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Vice President's critical Assessment - 1999

> Introduction
> Chemical Industry
> National Adhering Organizations (NAOs)
> Standing Committees
> UN Agencies
> Conclusions
> Recommendations

In considering the ground which I should and am able to cover in my Vice President's Critical Assessment, several factors needed to be weighed.

The most important was that Prof. Joshua Jortner conducted an excellent and wide-ranging VPCA which in particular was a penetrating analysis of how the scientific work of the Union was carried out, and perhaps more importantly, considered what were the challenges facing the Chemical Sciences and what should be IUPAC's contribution to the development of Chemical Science in the 21st Century, and how the whole process of IUPAC's scientific work, and thus its effectiveness, could be improved.

Prof. Jortner's VPCA led to the establishment of the Strategy Development and Implementation Committee (SDIC) and all that flowed from it, including the IUPAC Strategic Plan; restructuring and reform of the scientific activities into a task-oriented, time defined set of projects, without jettisoning the necessary appropriate considerations of experience and continuity.

With all this still taking up much effort and readjustment, it would have been duplicative and plainly inadequate for the present VPCA to visit this ground.

Just one comment may be appropriate: my view is that the way the Union has accepted the need for change and tackled the present exercise gives it great credit and has generated a good deal of admiration amongst many of our critics and other international unions.

What, then, remains to be done? After discussion with my colleagues on the Executive Committee, it was agreed that my VPCA should cover:

  1. The relationships between the Union and:
    the Chemical Industry;
    the NAOs, National and Regional Chemical Societies;
    the UN Agencies.
  2. Review the Union's Standing Committees.

Chemical Industry
It is often said that chemistry is the only scientific subject which is directly applied in a major global industry. Yet when looking at the linkages between the industry and the profession at an international level, they are not perhaps as strong as may be mutually beneficial, especially in the global conditions which now confront both the Industry and the Science.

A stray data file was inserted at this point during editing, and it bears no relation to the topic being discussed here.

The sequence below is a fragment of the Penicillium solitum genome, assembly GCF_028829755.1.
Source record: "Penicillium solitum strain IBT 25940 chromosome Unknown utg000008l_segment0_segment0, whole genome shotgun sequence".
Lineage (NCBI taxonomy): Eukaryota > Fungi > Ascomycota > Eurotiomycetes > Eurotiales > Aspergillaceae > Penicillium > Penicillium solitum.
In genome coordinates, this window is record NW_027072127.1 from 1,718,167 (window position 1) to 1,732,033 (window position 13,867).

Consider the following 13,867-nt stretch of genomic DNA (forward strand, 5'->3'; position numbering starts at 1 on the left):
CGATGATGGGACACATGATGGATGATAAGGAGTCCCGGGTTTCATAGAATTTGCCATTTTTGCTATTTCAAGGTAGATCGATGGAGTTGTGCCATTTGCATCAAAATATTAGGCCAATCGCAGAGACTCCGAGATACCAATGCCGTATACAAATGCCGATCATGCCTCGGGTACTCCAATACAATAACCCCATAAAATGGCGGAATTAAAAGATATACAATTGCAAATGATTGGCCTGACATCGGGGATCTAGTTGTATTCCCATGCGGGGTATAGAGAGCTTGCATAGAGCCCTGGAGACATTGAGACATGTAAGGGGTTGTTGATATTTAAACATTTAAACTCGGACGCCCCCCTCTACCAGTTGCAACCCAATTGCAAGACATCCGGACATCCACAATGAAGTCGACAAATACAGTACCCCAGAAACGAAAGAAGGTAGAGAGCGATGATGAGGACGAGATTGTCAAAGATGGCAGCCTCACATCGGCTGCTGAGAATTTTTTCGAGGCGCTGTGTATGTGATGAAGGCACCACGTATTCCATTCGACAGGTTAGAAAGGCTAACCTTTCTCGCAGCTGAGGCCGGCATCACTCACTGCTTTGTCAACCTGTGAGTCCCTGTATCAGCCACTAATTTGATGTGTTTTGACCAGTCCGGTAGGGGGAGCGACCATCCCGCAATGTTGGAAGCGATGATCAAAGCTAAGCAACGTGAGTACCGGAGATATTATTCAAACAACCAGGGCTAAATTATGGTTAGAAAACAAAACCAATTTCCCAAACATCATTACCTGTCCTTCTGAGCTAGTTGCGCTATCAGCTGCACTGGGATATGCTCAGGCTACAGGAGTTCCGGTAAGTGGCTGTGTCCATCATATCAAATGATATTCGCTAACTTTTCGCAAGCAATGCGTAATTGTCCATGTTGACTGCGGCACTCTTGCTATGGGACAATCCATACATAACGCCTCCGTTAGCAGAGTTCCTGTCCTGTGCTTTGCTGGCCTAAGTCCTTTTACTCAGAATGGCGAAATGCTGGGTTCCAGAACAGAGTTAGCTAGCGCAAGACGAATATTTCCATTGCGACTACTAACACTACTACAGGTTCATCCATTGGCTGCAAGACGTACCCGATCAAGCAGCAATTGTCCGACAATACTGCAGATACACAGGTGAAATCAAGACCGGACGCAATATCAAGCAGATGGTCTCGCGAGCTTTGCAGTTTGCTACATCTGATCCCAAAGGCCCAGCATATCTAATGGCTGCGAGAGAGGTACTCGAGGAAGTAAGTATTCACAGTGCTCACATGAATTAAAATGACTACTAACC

The Industry has well-resourced, effective Trade Associations which represent industry interests in the national, and in some instances, regional areas very effectively. Typical examples are the CMA (Chemical Manufacturers' Association, USA), VCI (Verband der Chemischen Industrie, Germany), CIA (Chemical Industries Association, UK) etc. and CEFIC (Association of European Chemical Trade Associations, Europe). In recent years the industry has formed an international co-ordinating committee, ICCA (International Council of Chemical Associations), which meets twice a year to consider matters of global significance.

On the face of it, the way in which Chemical Societies and Trade Associations relate should be simple i.e.:

National Chemical Societies
National Trade Associations
National Chemical Societies
Regional Trade Associations

However nothing in life is ever simple, and one of the complicating factors is that in this age of globalization, many issues have a global dimension e.g. toxicology, environmental impact, so that it is often not possible satisfactorily to deal with a problem on a national, or even regional basis, either from a trade or regulatory point of view.

The work of the Committee on Chemistry and Industry (COCI), especially in its safety seminars and producing the special issues of Pure and Applied Chemistry on Chlorine and on Environmental Oestrogens has been noted, but is sometimes seen as a series of one-off involvements.

During this year, I have held discussions with the Presidents and/or Directors General of several Trade Associations e.g. CMA, CEFIC, CIA and the following points seem undisputed:

  1. Under no circumstances do IUPAC or the Trade Associations envisage IUPAC representing the industry in any forum.
  2. Many problems faced by the industry pose dangers to the public perception of chemistry and science. Society in general is particularly sensitive to how such problems are handled.
  3. There is a perceived need by governments, as well as chemists and industry, for a sound, trusted scientific base to be laid, upon which debate of an issue should take place.
  4. It could be helpful to all if a well-respected, independent body, such as IUPAC, were to lay such a scientific base, or validate one laid by some other body.
  5. If IUPAC were to be seen to fulfil such a role, then the Union would become more visible to the senior levels of industry management (and even some of its working scientists) and thus be better regarded.
  6. There is a need to identify projects where this hypothesis could be tested.